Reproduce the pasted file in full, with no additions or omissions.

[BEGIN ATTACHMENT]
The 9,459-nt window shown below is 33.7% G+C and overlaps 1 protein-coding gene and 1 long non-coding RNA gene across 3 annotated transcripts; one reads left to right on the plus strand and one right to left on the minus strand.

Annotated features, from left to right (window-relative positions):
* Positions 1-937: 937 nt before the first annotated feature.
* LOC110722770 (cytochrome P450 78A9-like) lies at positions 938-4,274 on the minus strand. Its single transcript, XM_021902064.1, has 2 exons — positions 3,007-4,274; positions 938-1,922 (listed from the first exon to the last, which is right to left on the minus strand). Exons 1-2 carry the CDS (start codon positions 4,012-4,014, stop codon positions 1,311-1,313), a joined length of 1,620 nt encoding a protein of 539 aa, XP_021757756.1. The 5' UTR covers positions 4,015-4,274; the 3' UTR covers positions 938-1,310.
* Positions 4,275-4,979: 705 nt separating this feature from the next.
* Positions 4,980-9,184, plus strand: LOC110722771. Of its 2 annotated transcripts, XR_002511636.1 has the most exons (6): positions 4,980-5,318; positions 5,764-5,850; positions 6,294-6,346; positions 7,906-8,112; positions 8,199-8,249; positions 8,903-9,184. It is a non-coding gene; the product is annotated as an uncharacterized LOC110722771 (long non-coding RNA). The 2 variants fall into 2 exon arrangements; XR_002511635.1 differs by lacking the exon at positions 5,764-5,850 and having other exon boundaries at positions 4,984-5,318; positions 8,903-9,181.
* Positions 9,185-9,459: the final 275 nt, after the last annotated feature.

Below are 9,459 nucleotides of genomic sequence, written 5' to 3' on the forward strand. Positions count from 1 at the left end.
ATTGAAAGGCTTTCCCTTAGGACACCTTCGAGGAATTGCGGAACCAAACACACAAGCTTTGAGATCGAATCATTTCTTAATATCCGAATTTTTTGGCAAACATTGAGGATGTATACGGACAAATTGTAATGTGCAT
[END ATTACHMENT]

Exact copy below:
The 9,459-nt window shown below is 33.7% G+C and overlaps 1 protein-coding gene and 1 long non-coding RNA gene across 3 annotated transcripts; one reads left to right on the plus strand and one right to left on the minus strand.

Annotated features, from left to right (window-relative positions):
* Positions 1-937: 937 nt before the first annotated feature.
* LOC110722770 (cytochrome P450 78A9-like) lies at positions 938-4,274 on the minus strand. Its single transcript, XM_021902064.1, has 2 exons — positions 3,007-4,274; positions 938-1,922 (listed from the first exon to the last, which is right to left on the minus strand). Exons 1-2 carry the CDS (start codon positions 4,012-4,014, stop codon positions 1,311-1,313), a joined length of 1,620 nt encoding a protein of 539 aa, XP_021757756.1. The 5' UTR covers positions 4,015-4,274; the 3' UTR covers positions 938-1,310.
* Positions 4,275-4,979: 705 nt separating this feature from the next.
* Positions 4,980-9,184, plus strand: LOC110722771. Of its 2 annotated transcripts, XR_002511636.1 has the most exons (6): positions 4,980-5,318; positions 5,764-5,850; positions 6,294-6,346; positions 7,906-8,112; positions 8,199-8,249; positions 8,903-9,184. It is a non-coding gene; the product is annotated as an uncharacterized LOC110722771 (long non-coding RNA). The 2 variants fall into 2 exon arrangements; XR_002511635.1 differs by lacking the exon at positions 5,764-5,850 and having other exon boundaries at positions 4,984-5,318; positions 8,903-9,181.
* Positions 9,185-9,459: the final 275 nt, after the last annotated feature.

Below are 9,459 nucleotides of genomic sequence, written 5' to 3' on the forward strand. Positions count from 1 at the left end.
ATTGAAAGGCTTTCCCTTAGGACACCTTCGAGGAATTGCGGAACCAAACACACAAGCTTTGAGATCGAATCATTTCTTAATATCCGAATTTTTTGGCAAACATTGAGGATGTATACGGACAAATTGTAATGTGCAT